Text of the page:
A day or two afterwards an occurrence took place worthy of commemoration. Dolly Longestaffe called on his sister! His mind must have been much stirred when he allowed himself to be moved to such uncommon action. He came too at a very early hour, not much after noon, when it was his custom to be eating his breakfast in bed. He declared at once to the servant that he did not wish to see Madame Melmotte or any of the family. He had called to see his sister. He was therefore shown into a separate room where Georgiana joined him. "What's all this about?"

She tried to laugh as she tossed her head. "What brings you here, I wonder? This is quite an unexpected compliment."

"My being here doesn't matter. I can go anywhere without doing much harm. Why are you staying with these people?"

"Ask papa."

"I don't suppose he sent you here?"

"That's just what he did do."

"You needn't have come, I suppose, unless you liked it. Is it because they are none of them coming up?"

"Exactly that, Dolly. What a wonderful young man you are for guessing!"

"Don't you feel ashamed of yourself?"

"No;—not a bit."

"Then I feel ashamed for you."

"Everybody comes here."

"No;—everybody does not come and stay here as you are doing. Everybody doesn't make themselves a part of the family. I have heard of nobody doing it except you. I thought you used to think so much of yourself."

"I think as much of myself as ever I did," said Georgiana, hardly able to restrain her tears.

"I can tell you nobody else will think much of you if you remain here. I could hardly believe it when Nidderdale told me."

"What did he say, Dolly?"

"He didn't say much to me, but I could see what he thought. And of course everybody thinks the same. How you can like the people yourself is what I can't understand!"

"I don't like them,—I hate them."

"Then why do you come and live with them?"

"Oh, Dolly, it is impossible to make you understand. A man is so different. You can go just where you please, and do what you like. And if you're short of money, people will give you credit. And you can live by yourself, and all that sort of thing. How should you like to be shut up down at Caversham all the season?"

"I shouldn't mind it,—only for the governor."

"You have got a property of your own. Your fortune is made for you. What is to become of me?"

"You mean about marrying?"

"I mean altogether," said the poor girl, unable to be quite as explicit with her brother, as she had been with her father, and mother, and sister. "Of course I have to think of myself."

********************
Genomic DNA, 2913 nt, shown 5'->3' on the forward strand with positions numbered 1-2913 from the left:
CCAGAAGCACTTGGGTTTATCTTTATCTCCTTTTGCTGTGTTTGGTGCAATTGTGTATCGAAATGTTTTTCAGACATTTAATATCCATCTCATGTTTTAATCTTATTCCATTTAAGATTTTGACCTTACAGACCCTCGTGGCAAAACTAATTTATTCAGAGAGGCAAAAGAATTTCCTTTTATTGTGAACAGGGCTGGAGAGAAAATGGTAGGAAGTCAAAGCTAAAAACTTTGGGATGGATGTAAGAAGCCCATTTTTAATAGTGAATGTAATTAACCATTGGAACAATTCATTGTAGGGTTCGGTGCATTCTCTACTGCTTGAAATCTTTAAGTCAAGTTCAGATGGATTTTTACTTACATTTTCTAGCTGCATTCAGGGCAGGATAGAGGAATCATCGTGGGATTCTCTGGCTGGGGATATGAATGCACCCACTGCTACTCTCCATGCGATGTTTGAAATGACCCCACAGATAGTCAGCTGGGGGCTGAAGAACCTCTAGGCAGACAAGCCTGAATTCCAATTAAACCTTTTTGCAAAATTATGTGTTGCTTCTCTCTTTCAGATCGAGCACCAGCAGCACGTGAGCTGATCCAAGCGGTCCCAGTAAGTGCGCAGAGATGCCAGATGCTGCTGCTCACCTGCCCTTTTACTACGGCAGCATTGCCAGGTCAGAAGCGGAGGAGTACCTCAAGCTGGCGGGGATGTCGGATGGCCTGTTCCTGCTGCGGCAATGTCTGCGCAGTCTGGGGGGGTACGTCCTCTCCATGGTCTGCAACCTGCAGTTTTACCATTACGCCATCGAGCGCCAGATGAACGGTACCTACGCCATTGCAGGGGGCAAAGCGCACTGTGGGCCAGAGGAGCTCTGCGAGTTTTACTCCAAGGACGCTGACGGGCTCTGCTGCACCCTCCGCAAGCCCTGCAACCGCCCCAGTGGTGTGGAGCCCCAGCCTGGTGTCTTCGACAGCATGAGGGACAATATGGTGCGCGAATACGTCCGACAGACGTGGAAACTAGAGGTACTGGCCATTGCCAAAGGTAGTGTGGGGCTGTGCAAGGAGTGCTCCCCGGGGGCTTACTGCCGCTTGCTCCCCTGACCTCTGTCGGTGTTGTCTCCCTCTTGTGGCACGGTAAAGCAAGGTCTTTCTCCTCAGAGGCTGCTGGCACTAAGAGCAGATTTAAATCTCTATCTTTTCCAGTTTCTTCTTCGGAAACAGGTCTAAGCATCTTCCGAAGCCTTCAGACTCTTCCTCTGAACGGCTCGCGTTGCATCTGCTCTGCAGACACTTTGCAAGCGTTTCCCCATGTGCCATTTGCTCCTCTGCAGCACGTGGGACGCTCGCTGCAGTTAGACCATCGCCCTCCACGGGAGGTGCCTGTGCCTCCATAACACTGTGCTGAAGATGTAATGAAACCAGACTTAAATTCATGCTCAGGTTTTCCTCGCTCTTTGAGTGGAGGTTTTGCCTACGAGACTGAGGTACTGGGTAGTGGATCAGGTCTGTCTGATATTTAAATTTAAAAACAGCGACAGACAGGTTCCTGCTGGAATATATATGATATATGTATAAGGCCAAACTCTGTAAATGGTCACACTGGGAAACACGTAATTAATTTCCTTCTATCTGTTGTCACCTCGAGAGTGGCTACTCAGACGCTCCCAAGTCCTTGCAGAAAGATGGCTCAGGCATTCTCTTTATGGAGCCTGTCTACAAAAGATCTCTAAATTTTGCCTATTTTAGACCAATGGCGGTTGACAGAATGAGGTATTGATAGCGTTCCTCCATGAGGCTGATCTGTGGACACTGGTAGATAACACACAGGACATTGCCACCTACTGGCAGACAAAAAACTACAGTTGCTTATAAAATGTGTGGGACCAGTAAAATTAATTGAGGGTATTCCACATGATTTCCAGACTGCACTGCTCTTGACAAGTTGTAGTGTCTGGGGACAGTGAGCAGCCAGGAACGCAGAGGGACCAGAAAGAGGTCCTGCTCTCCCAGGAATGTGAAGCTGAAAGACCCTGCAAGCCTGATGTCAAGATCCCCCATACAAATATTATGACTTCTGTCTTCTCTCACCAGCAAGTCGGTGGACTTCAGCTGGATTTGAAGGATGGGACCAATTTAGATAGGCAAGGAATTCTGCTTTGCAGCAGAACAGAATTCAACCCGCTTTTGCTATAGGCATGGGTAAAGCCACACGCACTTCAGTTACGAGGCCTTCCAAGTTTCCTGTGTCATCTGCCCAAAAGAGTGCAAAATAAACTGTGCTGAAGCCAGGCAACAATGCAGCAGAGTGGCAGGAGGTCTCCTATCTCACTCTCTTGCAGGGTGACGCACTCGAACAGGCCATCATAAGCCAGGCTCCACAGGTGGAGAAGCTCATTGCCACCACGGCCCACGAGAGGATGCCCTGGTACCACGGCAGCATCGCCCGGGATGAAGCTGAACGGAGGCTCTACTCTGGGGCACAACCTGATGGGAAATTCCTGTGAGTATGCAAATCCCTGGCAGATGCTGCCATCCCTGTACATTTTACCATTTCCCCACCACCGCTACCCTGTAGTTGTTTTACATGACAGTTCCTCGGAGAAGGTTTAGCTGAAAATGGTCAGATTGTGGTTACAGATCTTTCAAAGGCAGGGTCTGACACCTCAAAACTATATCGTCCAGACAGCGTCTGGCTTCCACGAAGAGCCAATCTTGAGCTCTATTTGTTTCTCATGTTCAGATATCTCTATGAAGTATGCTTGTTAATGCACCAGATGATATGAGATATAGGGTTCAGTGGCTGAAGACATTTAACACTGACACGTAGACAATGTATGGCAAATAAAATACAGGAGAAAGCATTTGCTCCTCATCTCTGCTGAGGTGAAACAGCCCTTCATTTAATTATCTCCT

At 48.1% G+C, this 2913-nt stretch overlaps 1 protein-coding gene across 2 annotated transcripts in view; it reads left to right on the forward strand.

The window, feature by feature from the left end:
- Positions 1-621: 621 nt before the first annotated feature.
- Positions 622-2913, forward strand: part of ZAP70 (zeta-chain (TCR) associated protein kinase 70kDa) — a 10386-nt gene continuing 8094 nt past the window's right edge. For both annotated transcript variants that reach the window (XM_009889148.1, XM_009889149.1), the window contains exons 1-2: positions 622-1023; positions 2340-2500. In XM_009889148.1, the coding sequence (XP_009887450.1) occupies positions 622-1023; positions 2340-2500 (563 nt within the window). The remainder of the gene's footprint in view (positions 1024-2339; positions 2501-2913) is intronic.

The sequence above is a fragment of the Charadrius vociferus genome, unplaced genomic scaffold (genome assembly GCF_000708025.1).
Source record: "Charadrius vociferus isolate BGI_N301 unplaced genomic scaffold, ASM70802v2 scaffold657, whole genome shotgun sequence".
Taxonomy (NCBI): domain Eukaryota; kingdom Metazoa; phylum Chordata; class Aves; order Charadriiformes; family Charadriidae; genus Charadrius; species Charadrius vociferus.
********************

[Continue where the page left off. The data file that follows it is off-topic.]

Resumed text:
"I don't see how the Melmottes are to help you. The long and the short of it is, you oughtn't to be here. It's not often I interfere, but when I heard it I thought I'd come and tell you. I shall write to the governor, and tell him too. He should have known better."

"Don't write to papa, Dolly!"

"Yes, I shall. I am not going to see everything going to the devil without saying a word. Good-bye."

As soon as he had left he hurried down to some club that was open,—not the Beargarden, as it was long before the Beargarden hours,—and actually did write a letter to his father.

My Dear Father,

I have seen Georgiana at Mr. Melmotte's house. She ought not to be there. I suppose you don't know it, but everybody says he's a swindler. For the sake of the family I hope you will get her home again. It seems to me that Bruton Street is the proper place for the girls at this time of the year.

               Your affectionate son,

               Adolphus Longestaffe

This letter fell upon old Mr. Longestaffe at Caversham like a thunderbolt. It was marvellous to him that his son should have been instigated to write a letter. The Melmottes must be very bad indeed,—worse than he had thought,—or their iniquities would not have brought about such energy as this. But the passage which angered him most was that which told him that he ought to have taken his family back to town. This had come from his son, who had refused to do anything to help him in his difficulties.

Last modified 22 September 2014